While brands are more focused on inclusivity than ever before, there's still work to do.
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Promotional Poster of Netflix's White Hot: the Rise & Fall of Abercrombie & Fitch; broken perfume bottle with fit male model on bottle
Credit: Courtesy of Netflix

If you were a teen or young adult in the '90s and early aughts, there's a good chance you might have some strong feelings about Abercrombie & Fitch. The clothing brand — instantly recognizable in any mall across America by its dark stores, inescapable music, strong musky fragrance, and risqué ad campaigns — once defined a "culture of cool" for young people. But a new Netflix documentary is shedding light on how that culture was built on discriminatory practices designed to exclude shoppers and employees alike who didn't fit a specific ideal (i.e. thin, white, and wealthy). Watching the doc is a reminder of how detrimental narrow beauty standards advertised by fashion brands were (and still are) to people's self-image and mental health and why brands have a responsibility to do better. (Related: Shape Editors Share How They Really Feel About Their Body)

The documentary, White Hot: The Rise & Fall Of Abercrombie & Fitch, includes interviews with former corporate and store employees. Many share stories of harassment and mistreatment from higher-ups at A&F in the name of maintaining said "culture of cool," an atmosphere that was created in the early '90s thanks to then-CEO Mike Jeffries. At the time, Jeffries proudly boasted about the company's exclusionary tactics, summing it up succinctly to a Salon reporter in 2006: "A lot of people don't belong [in our clothes], and they can't belong," he said. "Are we exclusionary? Absolutely."

The Negative Effects of Exclusivity In Fashion

Shopping at A&F stores was supposed to feel aspirational, but seeing huge billboards featuring chiseled, thin (mostly white) bodies and browsing racks of clothes that didn't go beyond a size large made its image out of reach for most. As someone whose parents could afford the occasional A&F shirt, I tried everything to fit into the brand's pervasive beauty model, including dying my hair blonde and trying fad diets to fit into a size not meant for my body. For a while, it "worked" but only at the expense of my emotional and physical well-being. I developed a full-blown eating disorder in college, thanks in large part to beauty and fashion trends perpetuated by fashion brands, and I'm certainly not the only one who was negatively impacted by this culture.

Internalizing exclusionary messages can impact body image and mental health, leading to eating disorders and self-esteem issues, particularly among teens and young adults, explains Terri Bacow, Ph.D., New York-based psychologist and author of Goodbye Anxiety. "When you constantly see thin people in positions of power on magazine covers, in films/TV, and in popular culture, you then absorb the message that thin is best," says Bacow.

The way society discussed dieting, weight loss, and appearances in Abercrombie's heyday further emphasized the idea that there was only one way to be beautiful, and teenagers, like me at the time, were particularly vulnerable to the ripple effects. "Young people, especially teenagers, thrive when they have a sense of belonging and fitting in, and their self-esteem is affected when they have exclusionary experiences or feel they do not meet a certain standard that is cool or popular," she says.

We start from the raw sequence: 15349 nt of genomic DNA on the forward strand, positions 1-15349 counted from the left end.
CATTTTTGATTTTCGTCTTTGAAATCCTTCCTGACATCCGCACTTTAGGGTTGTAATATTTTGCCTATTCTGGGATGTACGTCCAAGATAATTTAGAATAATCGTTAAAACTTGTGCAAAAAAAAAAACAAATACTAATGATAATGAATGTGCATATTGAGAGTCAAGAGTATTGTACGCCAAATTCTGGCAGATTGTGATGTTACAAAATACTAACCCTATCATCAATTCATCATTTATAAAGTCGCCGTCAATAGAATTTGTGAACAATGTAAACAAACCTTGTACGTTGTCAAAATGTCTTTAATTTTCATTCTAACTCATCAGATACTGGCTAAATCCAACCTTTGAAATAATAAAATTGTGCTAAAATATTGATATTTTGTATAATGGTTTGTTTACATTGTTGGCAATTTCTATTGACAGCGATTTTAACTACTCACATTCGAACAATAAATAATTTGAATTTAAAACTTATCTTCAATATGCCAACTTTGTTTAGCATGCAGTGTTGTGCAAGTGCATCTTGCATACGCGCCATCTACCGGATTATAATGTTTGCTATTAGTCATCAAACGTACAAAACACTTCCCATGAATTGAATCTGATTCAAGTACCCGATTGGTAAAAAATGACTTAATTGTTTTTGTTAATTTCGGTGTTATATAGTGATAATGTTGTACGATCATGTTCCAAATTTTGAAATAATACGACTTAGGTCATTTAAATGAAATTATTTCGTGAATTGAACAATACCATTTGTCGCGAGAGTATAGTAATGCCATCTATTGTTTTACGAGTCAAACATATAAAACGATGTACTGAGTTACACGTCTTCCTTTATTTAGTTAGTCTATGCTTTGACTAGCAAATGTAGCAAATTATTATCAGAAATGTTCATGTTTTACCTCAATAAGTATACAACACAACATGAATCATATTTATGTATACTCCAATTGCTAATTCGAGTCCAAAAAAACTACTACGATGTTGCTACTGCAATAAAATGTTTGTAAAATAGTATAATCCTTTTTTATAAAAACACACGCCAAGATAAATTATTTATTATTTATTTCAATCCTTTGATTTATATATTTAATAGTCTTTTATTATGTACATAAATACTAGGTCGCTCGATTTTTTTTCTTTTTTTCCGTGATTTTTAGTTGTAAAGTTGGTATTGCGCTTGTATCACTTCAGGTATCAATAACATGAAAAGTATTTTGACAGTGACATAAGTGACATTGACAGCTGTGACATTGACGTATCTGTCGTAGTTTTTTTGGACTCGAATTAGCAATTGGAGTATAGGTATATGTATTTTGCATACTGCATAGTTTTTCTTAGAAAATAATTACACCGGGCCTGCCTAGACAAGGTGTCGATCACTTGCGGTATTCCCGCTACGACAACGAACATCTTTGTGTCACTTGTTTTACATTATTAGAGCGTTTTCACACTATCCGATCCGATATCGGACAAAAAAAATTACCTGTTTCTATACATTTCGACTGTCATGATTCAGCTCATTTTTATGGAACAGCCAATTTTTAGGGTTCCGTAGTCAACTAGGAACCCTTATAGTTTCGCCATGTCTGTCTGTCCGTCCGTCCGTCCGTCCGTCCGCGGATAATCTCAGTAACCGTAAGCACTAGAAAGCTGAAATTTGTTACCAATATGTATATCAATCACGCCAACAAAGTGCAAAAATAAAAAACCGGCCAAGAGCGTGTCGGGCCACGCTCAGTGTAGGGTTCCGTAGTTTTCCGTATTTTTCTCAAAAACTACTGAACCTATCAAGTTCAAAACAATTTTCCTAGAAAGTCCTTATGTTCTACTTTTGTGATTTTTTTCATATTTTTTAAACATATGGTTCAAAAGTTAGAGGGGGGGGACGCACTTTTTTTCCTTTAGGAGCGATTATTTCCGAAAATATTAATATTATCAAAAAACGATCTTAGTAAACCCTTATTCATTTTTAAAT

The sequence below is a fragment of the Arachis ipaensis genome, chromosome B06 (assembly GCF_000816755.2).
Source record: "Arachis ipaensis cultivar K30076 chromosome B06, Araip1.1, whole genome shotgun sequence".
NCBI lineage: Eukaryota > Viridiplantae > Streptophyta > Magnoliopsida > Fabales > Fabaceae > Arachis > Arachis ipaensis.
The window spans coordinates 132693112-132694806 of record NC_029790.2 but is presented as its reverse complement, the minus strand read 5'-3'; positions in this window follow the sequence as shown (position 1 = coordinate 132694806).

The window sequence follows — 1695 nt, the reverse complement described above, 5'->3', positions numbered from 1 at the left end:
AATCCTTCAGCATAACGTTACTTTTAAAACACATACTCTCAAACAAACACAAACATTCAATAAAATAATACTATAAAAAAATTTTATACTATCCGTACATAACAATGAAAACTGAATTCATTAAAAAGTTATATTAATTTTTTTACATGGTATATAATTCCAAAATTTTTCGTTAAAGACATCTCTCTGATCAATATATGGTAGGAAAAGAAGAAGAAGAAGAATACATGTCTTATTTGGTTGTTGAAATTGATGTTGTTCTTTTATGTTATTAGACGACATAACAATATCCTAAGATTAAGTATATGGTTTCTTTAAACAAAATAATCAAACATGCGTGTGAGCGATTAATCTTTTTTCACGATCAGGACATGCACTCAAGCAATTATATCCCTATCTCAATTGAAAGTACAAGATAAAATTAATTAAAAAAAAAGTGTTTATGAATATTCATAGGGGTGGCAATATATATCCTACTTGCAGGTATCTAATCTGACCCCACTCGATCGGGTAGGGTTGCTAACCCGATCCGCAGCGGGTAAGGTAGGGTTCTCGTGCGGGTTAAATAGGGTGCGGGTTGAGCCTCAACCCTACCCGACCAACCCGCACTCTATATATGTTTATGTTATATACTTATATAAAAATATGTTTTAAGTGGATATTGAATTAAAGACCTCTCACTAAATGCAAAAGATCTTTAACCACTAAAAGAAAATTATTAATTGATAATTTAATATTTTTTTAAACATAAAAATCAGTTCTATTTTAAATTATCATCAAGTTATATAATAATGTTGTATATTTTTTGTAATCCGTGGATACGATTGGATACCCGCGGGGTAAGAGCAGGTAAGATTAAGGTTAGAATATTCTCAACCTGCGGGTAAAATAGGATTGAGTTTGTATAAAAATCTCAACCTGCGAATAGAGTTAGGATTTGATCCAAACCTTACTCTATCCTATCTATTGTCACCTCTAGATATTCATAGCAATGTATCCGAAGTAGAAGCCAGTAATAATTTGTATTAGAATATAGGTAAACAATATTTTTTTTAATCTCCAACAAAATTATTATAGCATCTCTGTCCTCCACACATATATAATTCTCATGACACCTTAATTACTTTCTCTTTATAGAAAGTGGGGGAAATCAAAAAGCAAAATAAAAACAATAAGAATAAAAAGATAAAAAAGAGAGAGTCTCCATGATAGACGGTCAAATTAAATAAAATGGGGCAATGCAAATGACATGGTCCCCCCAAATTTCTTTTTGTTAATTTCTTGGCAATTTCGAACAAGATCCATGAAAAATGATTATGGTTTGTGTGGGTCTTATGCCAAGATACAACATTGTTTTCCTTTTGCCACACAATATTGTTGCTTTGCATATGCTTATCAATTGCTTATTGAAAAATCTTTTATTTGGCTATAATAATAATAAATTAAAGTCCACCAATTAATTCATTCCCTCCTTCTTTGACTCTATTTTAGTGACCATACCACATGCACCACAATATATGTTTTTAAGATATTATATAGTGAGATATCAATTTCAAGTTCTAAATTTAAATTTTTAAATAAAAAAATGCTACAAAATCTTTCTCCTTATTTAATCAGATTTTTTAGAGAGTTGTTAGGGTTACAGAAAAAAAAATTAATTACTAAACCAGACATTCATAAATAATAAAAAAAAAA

The documentary reports that, at every level, Abercrombie excluded anyone who didn't fit Jeffries' ideal. "That's why we hire good-looking people in our stores; because good-looking people attract other good-looking people, and we want to market to cool, good-looking people," Jeffries told Salon in 2006. "Companies that are in trouble are trying to target everybody: young, old, fat, skinny."

How Brands Are Striving to Break Beauty Ideals

Thankfully, brands are now finally seeing the value in creating products that appeal to a wider audience. With the rise of social media giving way to more voices in the 2010s, Abercrombie began to lose its luster, particularly as stories of discrimination began to resurface. Reminders that A&F didn't offer a wide range of sizes in women's clothing prevailed too (A&F's women's pants ended at size 10, even though the average American woman wears sizes 16-18, according to data from 1988 to 2010.)

Just as there's now a wider awareness of the damaging effects that lack of representation has on society, especially young people, the Abercrombie of today boasts a culture where "everyone truly belongs," according to a message from current Abercrombie CEO Fran Horowitz on the brand's website. "We lead with purpose, and that inclusive and equitable spirit is woven throughout all we do." And it appears Abercrombie's marketing tactics and change of attitude are working. Younger generations of TikTok users have discovered the brand for the first time since its recent revamp and seem to approve of the newly inclusive image it promotes.

Along with partnering with multiple organizations working toward sustainability in fashion and supporting marginalized young people, the brand now showcases a greater range of body types and races in its advertising — you won't find exclusively white models with six-pack abs anymore. A&F has also widened its sizing options, including women's sizes up to 3XL and 37, which is a long-overdue step in the right direction.

There's still so much work to be done when it comes to true and equal representation for people of all sizes, body types, backgrounds, genders, and abilities, so here's hoping Abercrombie (and all brands) are truly committed to change for good.